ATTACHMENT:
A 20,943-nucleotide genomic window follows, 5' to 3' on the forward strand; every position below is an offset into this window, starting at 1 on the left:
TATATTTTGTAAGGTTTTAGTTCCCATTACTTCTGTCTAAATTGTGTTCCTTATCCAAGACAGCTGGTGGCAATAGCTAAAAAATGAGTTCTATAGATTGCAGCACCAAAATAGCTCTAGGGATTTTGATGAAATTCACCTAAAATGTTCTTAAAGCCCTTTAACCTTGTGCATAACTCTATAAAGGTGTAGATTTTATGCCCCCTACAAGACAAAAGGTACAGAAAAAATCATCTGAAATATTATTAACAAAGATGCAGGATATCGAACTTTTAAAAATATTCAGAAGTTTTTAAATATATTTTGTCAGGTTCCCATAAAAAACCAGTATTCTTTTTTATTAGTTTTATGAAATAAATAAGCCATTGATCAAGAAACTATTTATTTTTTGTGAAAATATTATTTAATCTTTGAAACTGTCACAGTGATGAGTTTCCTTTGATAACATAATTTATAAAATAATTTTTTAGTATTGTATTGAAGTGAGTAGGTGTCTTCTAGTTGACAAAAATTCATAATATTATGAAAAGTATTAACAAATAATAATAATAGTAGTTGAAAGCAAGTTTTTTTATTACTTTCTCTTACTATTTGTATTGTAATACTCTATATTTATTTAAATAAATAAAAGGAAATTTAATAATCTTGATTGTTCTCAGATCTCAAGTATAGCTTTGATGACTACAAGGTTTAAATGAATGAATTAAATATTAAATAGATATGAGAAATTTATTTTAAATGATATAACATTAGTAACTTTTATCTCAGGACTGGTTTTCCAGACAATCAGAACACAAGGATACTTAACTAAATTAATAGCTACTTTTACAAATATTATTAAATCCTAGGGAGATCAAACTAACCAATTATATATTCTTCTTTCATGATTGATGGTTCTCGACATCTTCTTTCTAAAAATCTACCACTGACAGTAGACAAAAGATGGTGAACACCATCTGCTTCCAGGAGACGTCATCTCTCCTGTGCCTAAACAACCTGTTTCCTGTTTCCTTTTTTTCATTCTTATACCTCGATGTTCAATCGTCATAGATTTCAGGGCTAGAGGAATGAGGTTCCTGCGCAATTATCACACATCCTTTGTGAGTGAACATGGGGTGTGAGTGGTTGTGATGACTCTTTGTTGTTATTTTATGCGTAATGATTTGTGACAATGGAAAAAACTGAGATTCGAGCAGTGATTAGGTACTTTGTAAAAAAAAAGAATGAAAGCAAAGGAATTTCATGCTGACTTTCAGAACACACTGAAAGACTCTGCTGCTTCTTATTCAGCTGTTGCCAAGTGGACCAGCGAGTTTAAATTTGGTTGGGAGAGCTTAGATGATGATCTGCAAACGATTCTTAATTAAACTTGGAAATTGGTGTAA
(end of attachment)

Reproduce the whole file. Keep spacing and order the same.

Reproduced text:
A 20,943-nucleotide genomic window follows, 5' to 3' on the forward strand; every position below is an offset into this window, starting at 1 on the left:
TATATTTTGTAAGGTTTTAGTTCCCATTACTTCTGTCTAAATTGTGTTCCTTATCCAAGACAGCTGGTGGCAATAGCTAAAAAATGAGTTCTATAGATTGCAGCACCAAAATAGCTCTAGGGATTTTGATGAAATTCACCTAAAATGTTCTTAAAGCCCTTTAACCTTGTGCATAACTCTATAAAGGTGTAGATTTTATGCCCCCTACAAGACAAAAGGTACAGAAAAAATCATCTGAAATATTATTAACAAAGATGCAGGATATCGAACTTTTAAAAATATTCAGAAGTTTTTAAATATATTTTGTCAGGTTCCCATAAAAAACCAGTATTCTTTTTTATTAGTTTTATGAAATAAATAAGCCATTGATCAAGAAACTATTTATTTTTTGTGAAAATATTATTTAATCTTTGAAACTGTCACAGTGATGAGTTTCCTTTGATAACATAATTTATAAAATAATTTTTTAGTATTGTATTGAAGTGAGTAGGTGTCTTCTAGTTGACAAAAATTCATAATATTATGAAAAGTATTAACAAATAATAATAATAGTAGTTGAAAGCAAGTTTTTTTATTACTTTCTCTTACTATTTGTATTGTAATACTCTATATTTATTTAAATAAATAAAAGGAAATTTAATAATCTTGATTGTTCTCAGATCTCAAGTATAGCTTTGATGACTACAAGGTTTAAATGAATGAATTAAATATTAAATAGATATGAGAAATTTATTTTAAATGATATAACATTAGTAACTTTTATCTCAGGACTGGTTTTCCAGACAATCAGAACACAAGGATACTTAACTAAATTAATAGCTACTTTTACAAATATTATTAAATCCTAGGGAGATCAAACTAACCAATTATATATTCTTCTTTCATGATTGATGGTTCTCGACATCTTCTTTCTAAAAATCTACCACTGACAGTAGACAAAAGATGGTGAACACCATCTGCTTCCAGGAGACGTCATCTCTCCTGTGCCTAAACAACCTGTTTCCTGTTTCCTTTTTTTCATTCTTATACCTCGATGTTCAATCGTCATAGATTTCAGGGCTAGAGGAATGAGGTTCCTGCGCAATTATCACACATCCTTTGTGAGTGAACATGGGGTGTGAGTGGTTGTGATGACTCTTTGTTGTTATTTTATGCGTAATGATTTGTGACAATGGAAAAAACTGAGATTCGAGCAGTGATTAGGTACTTTGTAAAAAAAAAGAATGAAAGCAAAGGAATTTCATGCTGACTTTCAGAACACACTGAAAGACTCTGCTGCTTCTTATTCAGCTGTTGCCAAGTGGACCAGCGAGTTTAAATTTGGTTGGGAGAGCTTAGATGATGATCTGCAAACGATTCTTAATTAAACTTGGAAATTGGTGTAA